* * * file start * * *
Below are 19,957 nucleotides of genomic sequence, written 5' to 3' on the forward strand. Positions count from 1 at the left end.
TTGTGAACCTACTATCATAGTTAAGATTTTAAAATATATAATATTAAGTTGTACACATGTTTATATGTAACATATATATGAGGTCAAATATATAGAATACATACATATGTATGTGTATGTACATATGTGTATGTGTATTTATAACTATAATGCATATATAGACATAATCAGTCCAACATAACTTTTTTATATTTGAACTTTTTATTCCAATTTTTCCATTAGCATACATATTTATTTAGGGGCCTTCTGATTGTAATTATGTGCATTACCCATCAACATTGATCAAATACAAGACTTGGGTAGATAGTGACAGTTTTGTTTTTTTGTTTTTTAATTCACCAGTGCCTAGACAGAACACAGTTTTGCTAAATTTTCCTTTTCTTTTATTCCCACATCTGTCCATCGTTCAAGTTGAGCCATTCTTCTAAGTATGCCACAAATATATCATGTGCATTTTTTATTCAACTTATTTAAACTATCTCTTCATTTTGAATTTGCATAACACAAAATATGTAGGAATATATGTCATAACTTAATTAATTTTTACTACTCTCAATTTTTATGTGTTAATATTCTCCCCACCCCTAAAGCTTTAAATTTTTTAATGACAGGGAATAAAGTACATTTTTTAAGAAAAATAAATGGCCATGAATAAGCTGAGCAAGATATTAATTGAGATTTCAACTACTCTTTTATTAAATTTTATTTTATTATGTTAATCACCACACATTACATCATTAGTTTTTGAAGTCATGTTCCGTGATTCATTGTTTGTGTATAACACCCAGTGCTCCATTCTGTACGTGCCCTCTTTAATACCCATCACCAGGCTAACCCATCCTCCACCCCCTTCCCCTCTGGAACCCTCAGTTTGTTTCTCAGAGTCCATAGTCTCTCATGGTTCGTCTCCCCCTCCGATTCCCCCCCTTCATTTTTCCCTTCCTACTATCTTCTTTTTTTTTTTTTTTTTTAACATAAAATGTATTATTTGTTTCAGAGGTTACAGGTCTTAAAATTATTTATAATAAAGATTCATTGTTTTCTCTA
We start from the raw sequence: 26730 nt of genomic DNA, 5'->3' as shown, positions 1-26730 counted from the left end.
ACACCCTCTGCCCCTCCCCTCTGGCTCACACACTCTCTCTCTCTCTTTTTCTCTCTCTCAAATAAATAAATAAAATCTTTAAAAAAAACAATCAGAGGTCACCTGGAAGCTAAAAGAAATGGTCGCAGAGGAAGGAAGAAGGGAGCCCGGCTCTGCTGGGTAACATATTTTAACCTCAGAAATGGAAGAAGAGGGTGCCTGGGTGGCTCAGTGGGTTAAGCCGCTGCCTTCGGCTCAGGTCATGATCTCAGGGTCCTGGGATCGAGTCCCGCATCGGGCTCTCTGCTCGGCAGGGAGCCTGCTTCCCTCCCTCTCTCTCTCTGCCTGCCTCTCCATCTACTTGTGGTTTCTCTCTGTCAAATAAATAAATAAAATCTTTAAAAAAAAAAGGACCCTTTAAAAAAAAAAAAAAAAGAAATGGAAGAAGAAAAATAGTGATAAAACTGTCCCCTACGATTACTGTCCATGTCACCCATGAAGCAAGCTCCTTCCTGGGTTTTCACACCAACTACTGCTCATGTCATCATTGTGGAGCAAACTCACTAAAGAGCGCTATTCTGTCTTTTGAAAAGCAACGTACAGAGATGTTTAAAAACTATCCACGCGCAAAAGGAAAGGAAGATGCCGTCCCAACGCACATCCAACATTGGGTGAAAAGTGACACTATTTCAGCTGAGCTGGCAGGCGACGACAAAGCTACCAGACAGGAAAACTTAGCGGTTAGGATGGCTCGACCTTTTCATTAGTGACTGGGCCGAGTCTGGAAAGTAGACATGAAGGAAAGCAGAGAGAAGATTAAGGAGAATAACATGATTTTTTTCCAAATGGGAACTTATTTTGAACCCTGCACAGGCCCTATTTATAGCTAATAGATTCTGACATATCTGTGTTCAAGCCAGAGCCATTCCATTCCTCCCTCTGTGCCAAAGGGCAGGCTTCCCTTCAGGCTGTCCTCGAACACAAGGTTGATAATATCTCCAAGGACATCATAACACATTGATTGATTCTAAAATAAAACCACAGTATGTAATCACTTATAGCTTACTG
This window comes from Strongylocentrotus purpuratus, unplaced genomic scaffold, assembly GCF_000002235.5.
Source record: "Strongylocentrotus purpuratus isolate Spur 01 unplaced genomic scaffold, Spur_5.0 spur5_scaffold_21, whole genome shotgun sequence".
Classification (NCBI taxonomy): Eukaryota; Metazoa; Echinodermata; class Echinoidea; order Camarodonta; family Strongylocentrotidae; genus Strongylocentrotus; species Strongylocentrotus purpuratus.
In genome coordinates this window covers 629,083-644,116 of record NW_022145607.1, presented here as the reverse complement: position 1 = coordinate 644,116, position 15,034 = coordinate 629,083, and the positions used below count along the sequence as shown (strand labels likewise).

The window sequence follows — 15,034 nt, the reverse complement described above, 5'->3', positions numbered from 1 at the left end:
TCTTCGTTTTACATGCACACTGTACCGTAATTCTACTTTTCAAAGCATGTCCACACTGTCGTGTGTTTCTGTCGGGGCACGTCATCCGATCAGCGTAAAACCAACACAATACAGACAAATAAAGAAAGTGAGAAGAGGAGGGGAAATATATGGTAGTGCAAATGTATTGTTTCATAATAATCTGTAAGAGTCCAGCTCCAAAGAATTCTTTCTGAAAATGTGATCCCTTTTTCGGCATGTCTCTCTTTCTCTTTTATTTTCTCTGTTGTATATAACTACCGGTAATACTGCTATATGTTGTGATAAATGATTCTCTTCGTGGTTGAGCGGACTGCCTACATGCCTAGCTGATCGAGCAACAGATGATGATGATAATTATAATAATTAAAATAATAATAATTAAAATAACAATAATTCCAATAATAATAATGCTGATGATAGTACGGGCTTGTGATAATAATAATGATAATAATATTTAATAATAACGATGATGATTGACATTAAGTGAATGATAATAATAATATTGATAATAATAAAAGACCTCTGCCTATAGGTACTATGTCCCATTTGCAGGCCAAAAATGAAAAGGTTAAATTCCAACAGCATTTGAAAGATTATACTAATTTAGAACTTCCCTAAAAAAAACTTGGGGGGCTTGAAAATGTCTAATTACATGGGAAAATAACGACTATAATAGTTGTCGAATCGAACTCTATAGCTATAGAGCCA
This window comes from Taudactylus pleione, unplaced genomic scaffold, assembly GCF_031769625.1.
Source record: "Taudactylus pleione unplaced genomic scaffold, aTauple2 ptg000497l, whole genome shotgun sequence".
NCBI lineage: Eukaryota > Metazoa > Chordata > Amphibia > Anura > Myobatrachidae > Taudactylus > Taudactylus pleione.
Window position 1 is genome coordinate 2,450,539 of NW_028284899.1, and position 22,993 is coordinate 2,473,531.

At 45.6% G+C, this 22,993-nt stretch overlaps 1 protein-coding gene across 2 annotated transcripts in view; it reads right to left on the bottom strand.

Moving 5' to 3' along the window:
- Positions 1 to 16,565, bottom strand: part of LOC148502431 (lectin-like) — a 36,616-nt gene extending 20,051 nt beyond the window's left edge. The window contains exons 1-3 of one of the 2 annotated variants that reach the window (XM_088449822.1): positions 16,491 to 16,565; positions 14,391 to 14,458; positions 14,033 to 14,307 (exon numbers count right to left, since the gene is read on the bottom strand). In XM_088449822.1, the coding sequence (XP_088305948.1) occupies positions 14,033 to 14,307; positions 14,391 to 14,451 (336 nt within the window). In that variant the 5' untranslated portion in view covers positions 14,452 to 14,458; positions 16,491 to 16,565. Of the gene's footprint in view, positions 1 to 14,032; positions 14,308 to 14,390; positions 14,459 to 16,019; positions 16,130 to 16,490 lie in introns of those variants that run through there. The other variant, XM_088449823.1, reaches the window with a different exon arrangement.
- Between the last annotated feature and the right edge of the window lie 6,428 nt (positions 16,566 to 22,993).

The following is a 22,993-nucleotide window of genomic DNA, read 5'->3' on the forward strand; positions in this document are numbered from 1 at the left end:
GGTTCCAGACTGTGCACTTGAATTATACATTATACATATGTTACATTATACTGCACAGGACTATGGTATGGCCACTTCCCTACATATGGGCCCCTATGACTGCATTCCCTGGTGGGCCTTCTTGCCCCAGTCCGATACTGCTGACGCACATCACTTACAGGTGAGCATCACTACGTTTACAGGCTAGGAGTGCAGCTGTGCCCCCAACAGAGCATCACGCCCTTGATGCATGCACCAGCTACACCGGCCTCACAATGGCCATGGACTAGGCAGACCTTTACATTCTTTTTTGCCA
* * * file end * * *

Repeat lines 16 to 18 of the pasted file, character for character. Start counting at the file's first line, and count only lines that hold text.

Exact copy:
Moving 5' to 3' along the window:
- Positions 1 to 16,565, bottom strand: part of LOC148502431 (lectin-like) — a 36,616-nt gene extending 20,051 nt beyond the window's left edge. The window contains exons 1-3 of one of the 2 annotated variants that reach the window (XM_088449822.1): positions 16,491 to 16,565; positions 14,391 to 14,458; positions 14,033 to 14,307 (exon numbers count right to left, since the gene is read on the bottom strand). In XM_088449822.1, the coding sequence (XP_088305948.1) occupies positions 14,033 to 14,307; positions 14,391 to 14,451 (336 nt within the window). In that variant the 5' untranslated portion in view covers positions 14,452 to 14,458; positions 16,491 to 16,565. Of the gene's footprint in view, positions 1 to 14,032; positions 14,308 to 14,390; positions 14,459 to 16,019; positions 16,130 to 16,490 lie in introns of those variants that run through there. The other variant, XM_088449823.1, reaches the window with a different exon arrangement.
- Between the last annotated feature and the right edge of the window lie 6,428 nt (positions 16,566 to 22,993).